• The value of his positions in the market grew following the Covid recovery (after March 2020).
  • That financial year, many businesses in lockdown slashed dividends. His portfolio income dropped from $46,533 to $33,784.
  • With low interest rates in 2021 to 2023, he also used some broker margin to add to the portfolio. The interest cost for FY 2023 was about $7,000 — though interest costs have increased a lot since this period.
  • Yet, by 2022, dividend income was over $55,000. And last financial year over $93,000 as dividends surged back.
  • Net of interest cost, the income for the 2023 financial year was over $85,000. He reached his first financial independence goal.
  • This portfolio now has projected income of over $100,000. It is well diversified outside of New Zealand with holdings in Australia, US, UK/Europe.

The powerful point is that you may buy a stock with an entry yield of, say, 5%. Over time, if the dividend increases, your yield on entry could end up higher.

For example, let’s imagine that you buy a company offering a dividend of 5%. The business expands, and over time, they increase that dividend by 50%. You’ve now got an entry yield of 7.5%.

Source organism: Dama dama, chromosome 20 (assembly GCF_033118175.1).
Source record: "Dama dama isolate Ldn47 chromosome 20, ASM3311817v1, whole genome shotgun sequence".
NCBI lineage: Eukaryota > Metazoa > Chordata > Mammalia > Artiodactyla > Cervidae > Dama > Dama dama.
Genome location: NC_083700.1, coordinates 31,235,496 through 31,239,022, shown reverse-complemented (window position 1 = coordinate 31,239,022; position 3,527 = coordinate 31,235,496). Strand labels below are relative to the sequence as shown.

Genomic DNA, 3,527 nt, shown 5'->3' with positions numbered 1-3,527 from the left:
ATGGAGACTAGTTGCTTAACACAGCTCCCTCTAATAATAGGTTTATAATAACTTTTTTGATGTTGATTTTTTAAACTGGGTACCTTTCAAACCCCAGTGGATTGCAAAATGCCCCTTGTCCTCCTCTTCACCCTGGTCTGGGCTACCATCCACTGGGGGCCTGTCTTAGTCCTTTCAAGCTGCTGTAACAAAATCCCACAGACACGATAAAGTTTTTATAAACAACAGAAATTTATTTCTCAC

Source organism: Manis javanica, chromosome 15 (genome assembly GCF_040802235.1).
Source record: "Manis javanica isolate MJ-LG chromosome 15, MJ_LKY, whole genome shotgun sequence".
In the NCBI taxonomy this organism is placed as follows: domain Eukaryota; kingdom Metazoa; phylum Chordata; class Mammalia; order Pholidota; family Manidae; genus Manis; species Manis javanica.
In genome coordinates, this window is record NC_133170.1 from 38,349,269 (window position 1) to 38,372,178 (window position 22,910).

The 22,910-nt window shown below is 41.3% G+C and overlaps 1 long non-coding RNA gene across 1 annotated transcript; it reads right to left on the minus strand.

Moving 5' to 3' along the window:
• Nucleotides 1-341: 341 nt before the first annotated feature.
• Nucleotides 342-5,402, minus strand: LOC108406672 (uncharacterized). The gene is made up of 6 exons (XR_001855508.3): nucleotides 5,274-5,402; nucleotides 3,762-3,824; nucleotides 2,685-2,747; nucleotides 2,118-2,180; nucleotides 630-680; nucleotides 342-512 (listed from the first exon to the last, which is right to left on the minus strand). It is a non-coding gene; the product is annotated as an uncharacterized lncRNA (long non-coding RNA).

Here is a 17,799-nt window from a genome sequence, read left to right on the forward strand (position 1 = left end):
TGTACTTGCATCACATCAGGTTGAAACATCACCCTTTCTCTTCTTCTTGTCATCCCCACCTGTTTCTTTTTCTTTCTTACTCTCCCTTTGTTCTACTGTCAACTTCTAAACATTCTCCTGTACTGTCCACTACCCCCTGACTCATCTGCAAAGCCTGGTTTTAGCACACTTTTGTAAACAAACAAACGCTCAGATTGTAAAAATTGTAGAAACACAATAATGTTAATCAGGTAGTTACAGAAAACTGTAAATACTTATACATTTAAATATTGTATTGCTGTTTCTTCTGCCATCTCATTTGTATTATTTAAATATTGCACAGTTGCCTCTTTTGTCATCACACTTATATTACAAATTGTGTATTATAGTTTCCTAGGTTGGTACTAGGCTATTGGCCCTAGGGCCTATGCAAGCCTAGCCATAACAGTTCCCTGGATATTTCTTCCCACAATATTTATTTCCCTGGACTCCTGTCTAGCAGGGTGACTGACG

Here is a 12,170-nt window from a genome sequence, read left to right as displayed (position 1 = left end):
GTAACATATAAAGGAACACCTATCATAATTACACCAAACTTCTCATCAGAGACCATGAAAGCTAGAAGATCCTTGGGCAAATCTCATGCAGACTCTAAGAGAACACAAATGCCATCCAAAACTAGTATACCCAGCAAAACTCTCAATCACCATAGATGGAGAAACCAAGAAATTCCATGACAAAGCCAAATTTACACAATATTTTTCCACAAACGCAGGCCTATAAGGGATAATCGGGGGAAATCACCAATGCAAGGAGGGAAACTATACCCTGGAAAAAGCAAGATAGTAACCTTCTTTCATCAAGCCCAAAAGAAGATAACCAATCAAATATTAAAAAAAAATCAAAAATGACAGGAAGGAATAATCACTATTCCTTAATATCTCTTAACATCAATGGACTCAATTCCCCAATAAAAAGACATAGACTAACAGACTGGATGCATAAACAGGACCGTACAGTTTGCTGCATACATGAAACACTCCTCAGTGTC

This is one way that investors are building financial freedom for the long run.

And that desire is being driven by various aspirations. From going off-grid, choosing your work, leaving a legacy, or not having to make your own cappuccinos.




Simon Angelo

Editor, Wealth Morning

(This article is general in nature and should not be construed as any financial or investment advice, nor any recommendation on any company. Readers should seek independent financial advice for their own situation.)